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Huge Increase in Probate Fees Shelved

Brexit Turmoil Delivers Reprieve for Bereaved Families

At last, a tiny bright spot amongst the relentless Brexit related misery.

In a reprieve for bereaved families, plans by the Ministry of Justice to drastically increase the cost of applying for a Grant of Probate have been delayed, largely due to Brexit.

It currently costs bereaved families a flat fee of £215 - or £155 if represented by a solicitor - to apply for a Grant of Probate, which is the document they need in order to deal with the assets left behind by a deceased loved one. The Ministry of Justice was due, on 1st April 2019, to introduce a sliding fee scale, tied to the value of the assets left.   

What was supposed to happen on April 1st?

The proposed new minimum fee, for estates containing at least £50,000, was to be £250. Estates leaving £300,000 or more would be charged £750 and estates exceeding £500,000 would face a sharp rise to £2,500. Still larger estates would face quite eyewatering increases. A Probate fee of £4,000 would be levied on estates worth £1,000,000 or more and the maximum possible fee would be £6,000, for estates exceeding £2,000,000.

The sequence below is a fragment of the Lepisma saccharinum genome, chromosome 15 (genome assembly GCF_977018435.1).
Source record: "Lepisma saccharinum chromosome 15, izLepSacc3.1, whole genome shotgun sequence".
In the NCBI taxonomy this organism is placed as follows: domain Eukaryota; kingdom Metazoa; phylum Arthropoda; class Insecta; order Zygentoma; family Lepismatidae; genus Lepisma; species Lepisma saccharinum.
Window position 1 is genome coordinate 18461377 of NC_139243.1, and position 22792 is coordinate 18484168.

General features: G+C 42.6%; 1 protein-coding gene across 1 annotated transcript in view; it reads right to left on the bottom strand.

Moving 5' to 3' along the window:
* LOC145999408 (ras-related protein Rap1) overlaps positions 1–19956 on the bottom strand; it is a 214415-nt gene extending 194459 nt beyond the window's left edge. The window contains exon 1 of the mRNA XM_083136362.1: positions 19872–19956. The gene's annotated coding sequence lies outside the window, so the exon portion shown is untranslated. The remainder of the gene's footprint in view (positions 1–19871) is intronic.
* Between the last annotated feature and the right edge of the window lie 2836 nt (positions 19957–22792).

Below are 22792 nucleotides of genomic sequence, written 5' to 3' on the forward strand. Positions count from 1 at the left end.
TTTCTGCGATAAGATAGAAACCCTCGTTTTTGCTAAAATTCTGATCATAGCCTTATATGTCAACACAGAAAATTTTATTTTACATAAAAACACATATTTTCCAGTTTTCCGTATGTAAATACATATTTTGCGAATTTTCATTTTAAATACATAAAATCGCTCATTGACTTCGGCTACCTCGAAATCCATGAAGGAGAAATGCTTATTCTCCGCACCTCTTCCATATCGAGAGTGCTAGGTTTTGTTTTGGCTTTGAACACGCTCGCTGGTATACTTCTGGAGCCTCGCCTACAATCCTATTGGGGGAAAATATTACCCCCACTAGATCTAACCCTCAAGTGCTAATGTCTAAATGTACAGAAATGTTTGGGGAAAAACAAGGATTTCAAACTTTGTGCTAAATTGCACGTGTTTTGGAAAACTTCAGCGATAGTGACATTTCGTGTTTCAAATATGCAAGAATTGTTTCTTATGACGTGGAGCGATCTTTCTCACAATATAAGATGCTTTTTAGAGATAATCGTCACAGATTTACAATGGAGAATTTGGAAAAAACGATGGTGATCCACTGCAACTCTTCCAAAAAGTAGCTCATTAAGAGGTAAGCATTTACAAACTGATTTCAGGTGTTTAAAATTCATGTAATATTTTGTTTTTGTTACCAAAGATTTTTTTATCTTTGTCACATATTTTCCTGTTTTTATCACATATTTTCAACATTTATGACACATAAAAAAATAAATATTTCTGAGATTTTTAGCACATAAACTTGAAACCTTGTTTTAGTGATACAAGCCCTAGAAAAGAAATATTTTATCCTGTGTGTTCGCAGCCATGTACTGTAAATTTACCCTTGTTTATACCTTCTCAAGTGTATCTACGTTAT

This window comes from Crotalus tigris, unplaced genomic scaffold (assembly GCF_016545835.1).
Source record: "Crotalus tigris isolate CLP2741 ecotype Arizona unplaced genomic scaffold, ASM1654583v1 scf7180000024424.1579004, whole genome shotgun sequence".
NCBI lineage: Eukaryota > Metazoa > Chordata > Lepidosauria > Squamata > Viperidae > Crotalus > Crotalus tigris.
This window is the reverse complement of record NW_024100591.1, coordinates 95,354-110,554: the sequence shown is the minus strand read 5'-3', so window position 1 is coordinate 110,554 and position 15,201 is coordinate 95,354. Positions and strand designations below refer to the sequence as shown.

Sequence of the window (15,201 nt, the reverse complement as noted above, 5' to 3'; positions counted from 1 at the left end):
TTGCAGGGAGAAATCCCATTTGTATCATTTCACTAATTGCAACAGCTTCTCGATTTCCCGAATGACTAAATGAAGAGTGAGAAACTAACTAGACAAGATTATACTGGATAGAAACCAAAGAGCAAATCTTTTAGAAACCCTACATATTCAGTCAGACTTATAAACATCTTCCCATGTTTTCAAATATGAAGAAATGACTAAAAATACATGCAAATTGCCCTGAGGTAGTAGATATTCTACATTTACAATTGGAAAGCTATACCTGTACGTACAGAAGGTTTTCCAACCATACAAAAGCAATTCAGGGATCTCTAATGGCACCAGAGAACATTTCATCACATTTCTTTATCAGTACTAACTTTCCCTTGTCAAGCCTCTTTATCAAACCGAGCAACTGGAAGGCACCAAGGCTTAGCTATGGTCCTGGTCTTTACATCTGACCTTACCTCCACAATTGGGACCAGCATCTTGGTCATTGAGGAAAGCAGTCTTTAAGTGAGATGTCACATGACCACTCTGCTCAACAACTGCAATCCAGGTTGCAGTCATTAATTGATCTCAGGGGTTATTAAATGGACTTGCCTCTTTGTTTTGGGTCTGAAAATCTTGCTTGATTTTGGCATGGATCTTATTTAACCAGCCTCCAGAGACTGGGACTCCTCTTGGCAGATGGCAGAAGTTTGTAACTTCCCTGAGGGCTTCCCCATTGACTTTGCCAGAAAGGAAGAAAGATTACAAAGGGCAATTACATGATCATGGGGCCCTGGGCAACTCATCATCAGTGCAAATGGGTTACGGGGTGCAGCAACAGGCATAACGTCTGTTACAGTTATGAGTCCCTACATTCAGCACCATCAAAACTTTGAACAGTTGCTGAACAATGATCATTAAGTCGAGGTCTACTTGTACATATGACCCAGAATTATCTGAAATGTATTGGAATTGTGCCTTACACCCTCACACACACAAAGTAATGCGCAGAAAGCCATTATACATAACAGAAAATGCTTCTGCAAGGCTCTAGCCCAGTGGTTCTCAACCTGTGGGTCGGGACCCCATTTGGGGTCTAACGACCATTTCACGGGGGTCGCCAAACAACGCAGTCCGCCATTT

This caused considerable consternation amongst recently bereaved families and their legal representatives. Many have succumbed in recent months to great pressure to prepare their complex paperwork quickly in order to submit their probate application before 1st April and beat the fee hike.

However, the plans for the overhaul have been repeatedly delayed, against a background of widespread political opposition to the proposal, dubbed by many commentators as a “stealth death tax”. The idea was first mooted back in 2016 but abandoned just before the 2017 General Election in the face of vehement opposition. After the election, the Ministry of Justice tweaked its proposals before putting them to the vote once again.

What's Brexit got to do with it?

In early 2019 a parliamentary committee voted narrowly in favour of the proposed increases, but Labour warned it would oppose the plan when put before the Commons. The Shadow Justice Secretary said that the government should stop trying to sneak these proposals through the “parliamentary back door” and demanded a full parliamentary debate.

This is when Brexit – for once! – has actually come to the rescue.  Labour opposition in the Commons would result in a division, and in the current climate of party indiscipline and Brexit-related rebellion, the government reasonably fears it would not win the day.

So, it appears the plans for this “death tax” may be on hold, until the blessed future day when all the Brexit related uncertainty is finally over. Which has to be a good thing, because the proposed fee increase has been widely condemned by consumers and legal professionals alike. It costs the Ministry of Justice exactly the same to issue a Grant of Probate whether the estate is worth £50,000 or £2,000,000. Charging more for larger estates is just an inheritance tax surcharge by the back door - in effect, a tax on grief.

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